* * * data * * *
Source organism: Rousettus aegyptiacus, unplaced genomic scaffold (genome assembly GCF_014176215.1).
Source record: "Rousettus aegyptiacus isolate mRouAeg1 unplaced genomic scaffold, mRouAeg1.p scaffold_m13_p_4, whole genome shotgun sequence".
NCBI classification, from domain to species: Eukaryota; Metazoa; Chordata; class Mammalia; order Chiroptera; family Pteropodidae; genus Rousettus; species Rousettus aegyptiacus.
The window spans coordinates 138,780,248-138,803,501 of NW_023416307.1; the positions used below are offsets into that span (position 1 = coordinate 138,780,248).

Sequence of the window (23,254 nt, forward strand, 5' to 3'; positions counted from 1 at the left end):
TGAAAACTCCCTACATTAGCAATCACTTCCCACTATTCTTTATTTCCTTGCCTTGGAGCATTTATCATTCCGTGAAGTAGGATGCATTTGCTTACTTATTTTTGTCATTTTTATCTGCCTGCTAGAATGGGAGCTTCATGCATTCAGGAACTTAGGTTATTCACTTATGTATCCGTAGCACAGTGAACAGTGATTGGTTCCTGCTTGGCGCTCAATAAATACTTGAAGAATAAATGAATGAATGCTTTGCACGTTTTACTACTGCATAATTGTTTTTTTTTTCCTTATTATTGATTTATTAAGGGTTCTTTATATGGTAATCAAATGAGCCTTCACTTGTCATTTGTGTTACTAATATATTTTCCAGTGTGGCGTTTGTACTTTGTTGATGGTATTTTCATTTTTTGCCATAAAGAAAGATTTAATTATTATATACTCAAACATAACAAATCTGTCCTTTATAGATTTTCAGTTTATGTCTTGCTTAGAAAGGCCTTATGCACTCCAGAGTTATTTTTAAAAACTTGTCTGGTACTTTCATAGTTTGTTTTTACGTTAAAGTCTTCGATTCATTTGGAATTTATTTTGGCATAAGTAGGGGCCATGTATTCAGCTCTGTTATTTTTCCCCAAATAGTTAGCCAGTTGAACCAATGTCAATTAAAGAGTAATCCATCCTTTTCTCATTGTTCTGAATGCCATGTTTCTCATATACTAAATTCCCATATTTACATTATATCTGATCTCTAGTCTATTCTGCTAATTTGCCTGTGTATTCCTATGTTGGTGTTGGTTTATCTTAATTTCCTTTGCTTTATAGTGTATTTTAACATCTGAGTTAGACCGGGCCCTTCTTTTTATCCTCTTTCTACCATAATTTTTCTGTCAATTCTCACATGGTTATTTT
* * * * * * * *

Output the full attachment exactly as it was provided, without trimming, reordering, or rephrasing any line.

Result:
Source organism: Rousettus aegyptiacus, unplaced genomic scaffold (genome assembly GCF_014176215.1).
Source record: "Rousettus aegyptiacus isolate mRouAeg1 unplaced genomic scaffold, mRouAeg1.p scaffold_m13_p_4, whole genome shotgun sequence".
NCBI classification, from domain to species: Eukaryota; Metazoa; Chordata; class Mammalia; order Chiroptera; family Pteropodidae; genus Rousettus; species Rousettus aegyptiacus.
The window spans coordinates 138,780,248-138,803,501 of NW_023416307.1; the positions used below are offsets into that span (position 1 = coordinate 138,780,248).

Sequence of the window (23,254 nt, forward strand, 5' to 3'; positions counted from 1 at the left end):
TGAAAACTCCCTACATTAGCAATCACTTCCCACTATTCTTTATTTCCTTGCCTTGGAGCATTTATCATTCCGTGAAGTAGGATGCATTTGCTTACTTATTTTTGTCATTTTTATCTGCCTGCTAGAATGGGAGCTTCATGCATTCAGGAACTTAGGTTATTCACTTATGTATCCGTAGCACAGTGAACAGTGATTGGTTCCTGCTTGGCGCTCAATAAATACTTGAAGAATAAATGAATGAATGCTTTGCACGTTTTACTACTGCATAATTGTTTTTTTTTTCCTTATTATTGATTTATTAAGGGTTCTTTATATGGTAATCAAATGAGCCTTCACTTGTCATTTGTGTTACTAATATATTTTCCAGTGTGGCGTTTGTACTTTGTTGATGGTATTTTCATTTTTTGCCATAAAGAAAGATTTAATTATTATATACTCAAACATAACAAATCTGTCCTTTATAGATTTTCAGTTTATGTCTTGCTTAGAAAGGCCTTATGCACTCCAGAGTTATTTTTAAAAACTTGTCTGGTACTTTCATAGTTTGTTTTTACGTTAAAGTCTTCGATTCATTTGGAATTTATTTTGGCATAAGTAGGGGCCATGTATTCAGCTCTGTTATTTTTCCCCAAATAGTTAGCCAGTTGAACCAATGTCAATTAAAGAGTAATCCATCCTTTTCTCATTGTTCTGAATGCCATGTTTCTCATATACTAAATTCCCATATTTACATTATATCTGATCTCTAGTCTATTCTGCTAATTTGCCTGTGTATTCCTATGTTGGTGTTGGTTTATCTTAATTTCCTTTGCTTTATAGTGTATTTTAACATCTGAGTTAGACCGGGCCCTTCTTTTTATCCTCTTTCTACCATAATTTTTCTGTCAATTCTCACATGGTTATTTT